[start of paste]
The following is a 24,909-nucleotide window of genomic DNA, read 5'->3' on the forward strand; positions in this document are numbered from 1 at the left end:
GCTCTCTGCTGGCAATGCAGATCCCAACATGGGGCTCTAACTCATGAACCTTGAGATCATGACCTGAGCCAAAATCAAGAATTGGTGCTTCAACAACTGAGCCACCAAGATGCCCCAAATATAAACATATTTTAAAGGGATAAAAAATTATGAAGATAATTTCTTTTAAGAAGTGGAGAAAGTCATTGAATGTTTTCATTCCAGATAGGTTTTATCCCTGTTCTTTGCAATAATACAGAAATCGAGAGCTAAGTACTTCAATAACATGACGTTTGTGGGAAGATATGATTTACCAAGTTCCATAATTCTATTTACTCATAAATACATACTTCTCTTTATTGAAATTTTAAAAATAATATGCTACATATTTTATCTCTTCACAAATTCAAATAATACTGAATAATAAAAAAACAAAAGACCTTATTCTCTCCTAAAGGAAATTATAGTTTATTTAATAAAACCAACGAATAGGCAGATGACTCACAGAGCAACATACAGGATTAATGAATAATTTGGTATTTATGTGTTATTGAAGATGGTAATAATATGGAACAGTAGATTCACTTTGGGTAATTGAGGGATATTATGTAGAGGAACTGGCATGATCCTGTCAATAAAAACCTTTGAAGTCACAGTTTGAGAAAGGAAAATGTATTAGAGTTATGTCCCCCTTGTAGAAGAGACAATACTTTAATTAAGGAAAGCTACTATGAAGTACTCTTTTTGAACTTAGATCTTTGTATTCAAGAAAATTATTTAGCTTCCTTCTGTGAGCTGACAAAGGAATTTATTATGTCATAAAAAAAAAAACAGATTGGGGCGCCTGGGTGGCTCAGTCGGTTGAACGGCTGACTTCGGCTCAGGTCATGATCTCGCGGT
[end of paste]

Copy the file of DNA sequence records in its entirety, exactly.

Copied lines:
The following is a 24,909-nucleotide window of genomic DNA, read 5'->3' on the forward strand; positions in this document are numbered from 1 at the left end:
GCTCTCTGCTGGCAATGCAGATCCCAACATGGGGCTCTAACTCATGAACCTTGAGATCATGACCTGAGCCAAAATCAAGAATTGGTGCTTCAACAACTGAGCCACCAAGATGCCCCAAATATAAACATATTTTAAAGGGATAAAAAATTATGAAGATAATTTCTTTTAAGAAGTGGAGAAAGTCATTGAATGTTTTCATTCCAGATAGGTTTTATCCCTGTTCTTTGCAATAATACAGAAATCGAGAGCTAAGTACTTCAATAACATGACGTTTGTGGGAAGATATGATTTACCAAGTTCCATAATTCTATTTACTCATAAATACATACTTCTCTTTATTGAAATTTTAAAAATAATATGCTACATATTTTATCTCTTCACAAATTCAAATAATACTGAATAATAAAAAAACAAAAGACCTTATTCTCTCCTAAAGGAAATTATAGTTTATTTAATAAAACCAACGAATAGGCAGATGACTCACAGAGCAACATACAGGATTAATGAATAATTTGGTATTTATGTGTTATTGAAGATGGTAATAATATGGAACAGTAGATTCACTTTGGGTAATTGAGGGATATTATGTAGAGGAACTGGCATGATCCTGTCAATAAAAACCTTTGAAGTCACAGTTTGAGAAAGGAAAATGTATTAGAGTTATGTCCCCCTTGTAGAAGAGACAATACTTTAATTAAGGAAAGCTACTATGAAGTACTCTTTTTGAACTTAGATCTTTGTATTCAAGAAAATTATTTAGCTTCCTTCTGTGAGCTGACAAAGGAATTTATTATGTCATAAAAAAAAAAACAGATTGGGGCGCCTGGGTGGCTCAGTCGGTTGAACGGCTGACTTCGGCTCAGGTCATGATCTCGCGGT